Separating sister chromatids.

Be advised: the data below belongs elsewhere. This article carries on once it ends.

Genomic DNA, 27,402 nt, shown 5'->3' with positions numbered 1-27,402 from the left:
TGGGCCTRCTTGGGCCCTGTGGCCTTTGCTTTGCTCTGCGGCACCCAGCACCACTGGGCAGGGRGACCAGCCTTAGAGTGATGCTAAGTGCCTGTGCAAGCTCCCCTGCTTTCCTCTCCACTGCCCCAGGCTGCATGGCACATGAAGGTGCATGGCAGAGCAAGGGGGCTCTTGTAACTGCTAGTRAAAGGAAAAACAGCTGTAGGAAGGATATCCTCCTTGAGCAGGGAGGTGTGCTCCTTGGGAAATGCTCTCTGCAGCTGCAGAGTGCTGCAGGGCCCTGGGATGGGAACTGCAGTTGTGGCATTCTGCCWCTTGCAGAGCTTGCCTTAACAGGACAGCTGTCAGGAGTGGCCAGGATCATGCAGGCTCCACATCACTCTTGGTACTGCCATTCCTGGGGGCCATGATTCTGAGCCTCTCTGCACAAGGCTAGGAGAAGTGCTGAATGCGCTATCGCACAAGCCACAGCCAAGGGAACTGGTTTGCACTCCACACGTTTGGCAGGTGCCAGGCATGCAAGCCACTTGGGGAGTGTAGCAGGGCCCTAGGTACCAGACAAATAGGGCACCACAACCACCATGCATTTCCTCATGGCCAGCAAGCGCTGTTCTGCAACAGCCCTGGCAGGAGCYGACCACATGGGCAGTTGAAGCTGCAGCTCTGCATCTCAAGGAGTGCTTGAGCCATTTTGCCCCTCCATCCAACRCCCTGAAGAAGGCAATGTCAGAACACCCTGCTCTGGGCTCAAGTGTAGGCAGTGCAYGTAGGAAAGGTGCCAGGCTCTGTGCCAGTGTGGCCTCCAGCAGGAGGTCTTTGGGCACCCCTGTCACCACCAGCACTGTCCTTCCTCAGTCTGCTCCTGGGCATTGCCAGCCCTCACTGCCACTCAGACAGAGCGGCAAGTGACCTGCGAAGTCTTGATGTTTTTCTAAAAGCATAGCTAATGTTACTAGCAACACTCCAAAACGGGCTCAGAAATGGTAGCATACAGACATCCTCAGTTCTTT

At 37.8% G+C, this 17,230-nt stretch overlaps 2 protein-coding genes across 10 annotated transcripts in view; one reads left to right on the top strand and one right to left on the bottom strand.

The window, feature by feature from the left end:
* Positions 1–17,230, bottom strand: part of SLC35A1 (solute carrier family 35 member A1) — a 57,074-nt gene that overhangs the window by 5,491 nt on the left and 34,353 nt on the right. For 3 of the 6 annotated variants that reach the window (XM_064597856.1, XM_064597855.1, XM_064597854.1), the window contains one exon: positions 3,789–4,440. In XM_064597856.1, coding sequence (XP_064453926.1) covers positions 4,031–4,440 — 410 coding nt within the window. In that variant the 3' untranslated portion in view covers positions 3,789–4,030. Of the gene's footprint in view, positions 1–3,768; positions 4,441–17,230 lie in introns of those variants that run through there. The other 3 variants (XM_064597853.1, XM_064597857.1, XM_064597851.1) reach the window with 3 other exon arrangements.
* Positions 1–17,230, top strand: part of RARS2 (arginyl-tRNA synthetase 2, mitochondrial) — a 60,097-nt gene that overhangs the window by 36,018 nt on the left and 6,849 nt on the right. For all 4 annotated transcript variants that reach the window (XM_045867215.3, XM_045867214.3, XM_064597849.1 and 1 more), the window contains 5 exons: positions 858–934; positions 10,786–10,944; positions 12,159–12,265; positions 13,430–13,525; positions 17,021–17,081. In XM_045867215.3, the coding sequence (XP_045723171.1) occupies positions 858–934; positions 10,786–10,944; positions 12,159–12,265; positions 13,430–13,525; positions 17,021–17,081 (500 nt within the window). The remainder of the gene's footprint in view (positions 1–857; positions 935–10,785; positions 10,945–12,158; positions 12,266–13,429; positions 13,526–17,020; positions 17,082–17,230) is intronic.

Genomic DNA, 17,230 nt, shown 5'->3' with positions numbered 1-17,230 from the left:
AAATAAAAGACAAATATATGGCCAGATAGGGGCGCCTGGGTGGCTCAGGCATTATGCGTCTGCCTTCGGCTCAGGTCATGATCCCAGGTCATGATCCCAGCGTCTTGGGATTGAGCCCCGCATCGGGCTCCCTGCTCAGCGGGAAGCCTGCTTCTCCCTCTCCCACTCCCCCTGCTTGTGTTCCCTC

Loss of cohesion between sister chromatids triggers their segregation during anaphase. Recent work has identified both a cohesin complex that holds sisters together and a sister-separating protein, separin, that destroys cohesion. Separins are bound by inhibitory proteins whose proteolysis at the metaphase-anaphase transition is mediated by the anaphase-promoting complex and its activator protein CDC20 (APCCDC20). When chromosomes are misaligned, a surveillance mechanism (checkpoint) blocks sister separation by inhibiting APCCDC20. Defects in this apparatus are implicated in causing aneuploidy in human cells.